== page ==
Measuring the impact of Turbo Goth’s electronic rock debut, ten years after
Words by Jam Pascual
Two kinds of love were blossoming in the late 2000s.
There is the customary exposition when speaking of Turbo Goth. Paolo Peralta was working as a sous chef at fine dining restaurant Nino, and Sarah Gaugler was a fine arts student at the University of Santo Tomas. Overlapping social circles dipped in the local music scene brought the two together, and Turbo Goth was born around 2007. Paolo recounts over email interview: “Sarah used to be so shy and quiet given her difficult childhood growing up, but when I heard her voice singing softly over the mix-CD she had playing in the car, to my ears her voice, soft and airy, was sweeter than The Sundays and so I decided to ask her to be my new vocalist.” It’s the stuff of great romances. The “boy meets girl” trope is well-worn, but it’s sometimes undeniable. And it’s always kind of a miracle when two people meet and turn out to be each other’s soulmates, romantically and artistically at the same time.
The second kind of love transpiring is one between genres. The late aughts saw rock and electronic music flirting in interesting ways, no longer held hostage by warring, insular scenes. (In electronic music’s defense, rock was always more belligerent than it had any right to be). Think of Muse, Nine Inch Nails, LCD Soundsystem, Empire of the Sun, Goldfrapp, and even the likes of Daft Punk and Björk, who had absolutely no qualms with colliding gnarled guitars with silky synths, analog with digital. Those kinds of sonic experiments were already in the aether. And while this electronic rock movement was inchoate and still finding its sea legs in the local scene, these developments were exciting to witness, and bands who would come to dominate the landscape of that time were taking notes. It’s not an accident that Sarah Gaugler cites Radiohead as an influence.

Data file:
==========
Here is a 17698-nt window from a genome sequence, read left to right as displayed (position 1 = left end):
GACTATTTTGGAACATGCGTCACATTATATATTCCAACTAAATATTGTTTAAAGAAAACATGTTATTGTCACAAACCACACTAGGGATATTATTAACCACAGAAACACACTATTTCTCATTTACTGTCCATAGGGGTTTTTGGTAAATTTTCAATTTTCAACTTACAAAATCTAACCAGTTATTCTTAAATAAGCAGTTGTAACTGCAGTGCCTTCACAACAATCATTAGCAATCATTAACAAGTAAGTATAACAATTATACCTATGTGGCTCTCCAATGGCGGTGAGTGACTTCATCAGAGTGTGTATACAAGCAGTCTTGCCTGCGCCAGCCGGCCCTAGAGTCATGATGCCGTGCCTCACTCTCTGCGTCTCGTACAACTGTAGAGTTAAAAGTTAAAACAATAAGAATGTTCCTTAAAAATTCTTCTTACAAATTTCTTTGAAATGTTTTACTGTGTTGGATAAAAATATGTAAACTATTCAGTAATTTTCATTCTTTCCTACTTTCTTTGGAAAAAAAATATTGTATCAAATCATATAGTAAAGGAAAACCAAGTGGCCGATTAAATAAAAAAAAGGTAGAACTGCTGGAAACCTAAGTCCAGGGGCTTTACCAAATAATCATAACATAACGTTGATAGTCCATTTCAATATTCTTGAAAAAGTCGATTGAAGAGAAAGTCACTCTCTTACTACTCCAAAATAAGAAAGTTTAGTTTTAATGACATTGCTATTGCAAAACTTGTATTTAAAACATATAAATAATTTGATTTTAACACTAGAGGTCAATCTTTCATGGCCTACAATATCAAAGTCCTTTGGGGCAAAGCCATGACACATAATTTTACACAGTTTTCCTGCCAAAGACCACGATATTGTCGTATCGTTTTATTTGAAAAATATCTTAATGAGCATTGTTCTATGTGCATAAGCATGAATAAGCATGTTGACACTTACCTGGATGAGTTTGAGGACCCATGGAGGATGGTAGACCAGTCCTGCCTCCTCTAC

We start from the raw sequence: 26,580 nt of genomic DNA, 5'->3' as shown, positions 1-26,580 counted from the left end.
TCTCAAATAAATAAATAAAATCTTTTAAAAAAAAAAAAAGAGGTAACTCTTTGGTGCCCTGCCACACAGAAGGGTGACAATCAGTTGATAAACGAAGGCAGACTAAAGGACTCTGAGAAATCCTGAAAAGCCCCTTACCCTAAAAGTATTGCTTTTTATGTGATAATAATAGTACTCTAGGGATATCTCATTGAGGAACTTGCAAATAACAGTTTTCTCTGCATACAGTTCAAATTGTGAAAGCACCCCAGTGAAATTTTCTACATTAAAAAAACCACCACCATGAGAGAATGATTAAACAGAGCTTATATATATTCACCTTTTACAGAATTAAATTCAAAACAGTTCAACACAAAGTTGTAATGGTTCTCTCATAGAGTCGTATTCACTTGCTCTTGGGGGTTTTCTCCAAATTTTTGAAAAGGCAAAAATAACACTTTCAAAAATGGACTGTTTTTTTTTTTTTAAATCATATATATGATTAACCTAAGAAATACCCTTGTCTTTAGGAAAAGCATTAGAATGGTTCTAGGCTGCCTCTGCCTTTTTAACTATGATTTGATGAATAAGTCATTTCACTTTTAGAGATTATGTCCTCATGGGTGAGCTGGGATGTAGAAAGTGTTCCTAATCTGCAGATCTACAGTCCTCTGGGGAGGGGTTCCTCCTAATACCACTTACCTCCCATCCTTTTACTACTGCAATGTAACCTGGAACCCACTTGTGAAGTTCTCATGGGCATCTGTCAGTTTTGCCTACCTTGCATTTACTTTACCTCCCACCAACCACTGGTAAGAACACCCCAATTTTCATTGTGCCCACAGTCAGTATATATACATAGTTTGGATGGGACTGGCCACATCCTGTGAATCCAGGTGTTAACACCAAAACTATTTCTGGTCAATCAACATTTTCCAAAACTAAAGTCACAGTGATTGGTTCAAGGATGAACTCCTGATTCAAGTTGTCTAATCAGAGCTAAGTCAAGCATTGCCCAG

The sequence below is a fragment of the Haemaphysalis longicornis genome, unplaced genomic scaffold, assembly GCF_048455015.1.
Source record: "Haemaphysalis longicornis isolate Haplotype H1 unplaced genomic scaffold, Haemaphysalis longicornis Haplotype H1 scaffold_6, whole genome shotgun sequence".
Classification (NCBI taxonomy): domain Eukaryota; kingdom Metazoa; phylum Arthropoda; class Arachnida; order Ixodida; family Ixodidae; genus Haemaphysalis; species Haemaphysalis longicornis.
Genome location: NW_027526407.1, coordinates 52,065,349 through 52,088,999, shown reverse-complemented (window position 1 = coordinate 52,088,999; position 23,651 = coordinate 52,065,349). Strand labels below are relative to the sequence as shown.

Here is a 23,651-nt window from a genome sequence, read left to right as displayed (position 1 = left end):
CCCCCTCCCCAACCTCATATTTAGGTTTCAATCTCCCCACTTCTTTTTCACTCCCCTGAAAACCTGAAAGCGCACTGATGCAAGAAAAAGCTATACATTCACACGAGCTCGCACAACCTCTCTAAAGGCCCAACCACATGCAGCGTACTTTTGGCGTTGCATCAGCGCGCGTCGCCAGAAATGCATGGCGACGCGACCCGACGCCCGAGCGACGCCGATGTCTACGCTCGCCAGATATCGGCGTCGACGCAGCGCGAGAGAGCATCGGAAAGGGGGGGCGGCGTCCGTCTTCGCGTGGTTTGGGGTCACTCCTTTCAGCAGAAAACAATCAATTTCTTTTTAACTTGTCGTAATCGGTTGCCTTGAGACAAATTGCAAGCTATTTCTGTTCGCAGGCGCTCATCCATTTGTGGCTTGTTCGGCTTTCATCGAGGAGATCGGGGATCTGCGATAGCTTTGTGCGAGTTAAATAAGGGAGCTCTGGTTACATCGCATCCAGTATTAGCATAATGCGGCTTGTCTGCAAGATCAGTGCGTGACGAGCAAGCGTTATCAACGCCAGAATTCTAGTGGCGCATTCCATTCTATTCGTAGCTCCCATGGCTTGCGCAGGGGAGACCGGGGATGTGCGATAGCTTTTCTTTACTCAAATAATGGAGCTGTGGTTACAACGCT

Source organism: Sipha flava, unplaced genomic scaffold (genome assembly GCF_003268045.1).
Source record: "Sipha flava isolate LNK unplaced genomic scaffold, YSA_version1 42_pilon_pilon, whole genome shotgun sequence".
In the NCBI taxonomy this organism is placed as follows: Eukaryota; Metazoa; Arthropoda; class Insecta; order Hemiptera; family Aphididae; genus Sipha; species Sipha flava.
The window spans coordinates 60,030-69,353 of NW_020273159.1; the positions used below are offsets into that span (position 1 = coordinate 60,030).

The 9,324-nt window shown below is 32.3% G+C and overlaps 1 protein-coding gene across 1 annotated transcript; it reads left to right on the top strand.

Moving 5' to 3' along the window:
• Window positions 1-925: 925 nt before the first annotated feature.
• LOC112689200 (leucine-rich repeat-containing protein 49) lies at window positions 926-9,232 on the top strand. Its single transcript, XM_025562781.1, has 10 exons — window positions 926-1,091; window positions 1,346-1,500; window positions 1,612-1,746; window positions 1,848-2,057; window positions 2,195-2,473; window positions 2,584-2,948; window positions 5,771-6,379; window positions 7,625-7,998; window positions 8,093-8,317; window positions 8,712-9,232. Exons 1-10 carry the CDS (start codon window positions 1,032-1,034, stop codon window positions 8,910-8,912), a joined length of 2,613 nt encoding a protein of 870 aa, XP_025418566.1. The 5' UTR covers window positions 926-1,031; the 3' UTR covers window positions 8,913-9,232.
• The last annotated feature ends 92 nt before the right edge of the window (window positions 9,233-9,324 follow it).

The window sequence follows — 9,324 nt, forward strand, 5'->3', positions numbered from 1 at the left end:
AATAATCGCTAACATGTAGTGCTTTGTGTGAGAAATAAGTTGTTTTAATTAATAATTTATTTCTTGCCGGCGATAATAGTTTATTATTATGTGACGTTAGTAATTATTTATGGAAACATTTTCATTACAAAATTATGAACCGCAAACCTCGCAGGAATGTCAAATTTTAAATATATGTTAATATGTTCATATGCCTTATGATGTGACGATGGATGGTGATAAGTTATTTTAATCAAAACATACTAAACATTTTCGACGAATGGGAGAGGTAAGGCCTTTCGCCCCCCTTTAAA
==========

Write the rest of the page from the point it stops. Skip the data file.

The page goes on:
There are many ways to describe the cocktail of events and produced the entity known to us mortals as Turbo Goth. What came of it though was Destroy Us All, an album that was both of its time and very futuristic.
Destroy Us All was written as a concept album, with tracks that imagine and describe interactions between extraterrestrials and human beings, and the love that springs forth from such encounters. The “concept” part didn’t seem to be an aspect of the record that everybody caught, though. Only a few reviews and blog posts make note of this, partly due to the fact that Destroy Us All doesn’t really play out the way you’d expect a concept album to, with plot lines and characters with names. Each track is more like a vignette.
While this electronic rock movement was inchoate and still finding its sea legs in the local scene, these developments were exciting to witness, and bands who would come to dominate the landscape of that time were taking notes.
“We want the listeners to have their own experience when listening to the album,” says Paolo. “The conceptual side of the album is subtle. The story is there, but the individual listener is allowed to have an experience of their own. […] ‘Destroy Us All’—not referring to the humans in general, but referring to all the things that need to be destroyed within the negative aspects of the human ego. Destroy all the fear we have toward ‘the unknown,’ and submission to a higher Self.”
The themes might be subtle but the album was high impact, its debut certainly helped by the popularity of the duo’s “Morning Swim” music video. Music equipment website Headfonics described the album as “an absolute masterpiece.” Eric S. Caruncho drew comparisons to Fritz Lang’s Metropolis when he wrote about the duo for Lifestyle Inquirer. Word of Destroy Us All would continue to reverberate even a year after the album’s release, and in 2012, Steven Holt wrote for Mic, “Destroy Us All is probably the closest I’ll ever get to riding a spaceship.”
Sarah recounts one instance in which they felt like they really made it. “I recall one Halloween party a long time ago in the Philippines, one of the female vocalists that I had looked up to in high school and her partner, came up to me and said ‘Guess who we are! We’re Turbo Goth!’ They apparently dressed as Paolo and I, for Halloween. I was extremely flattered because I was the one that looked up to her when I was younger and couldn’t believe that happened.”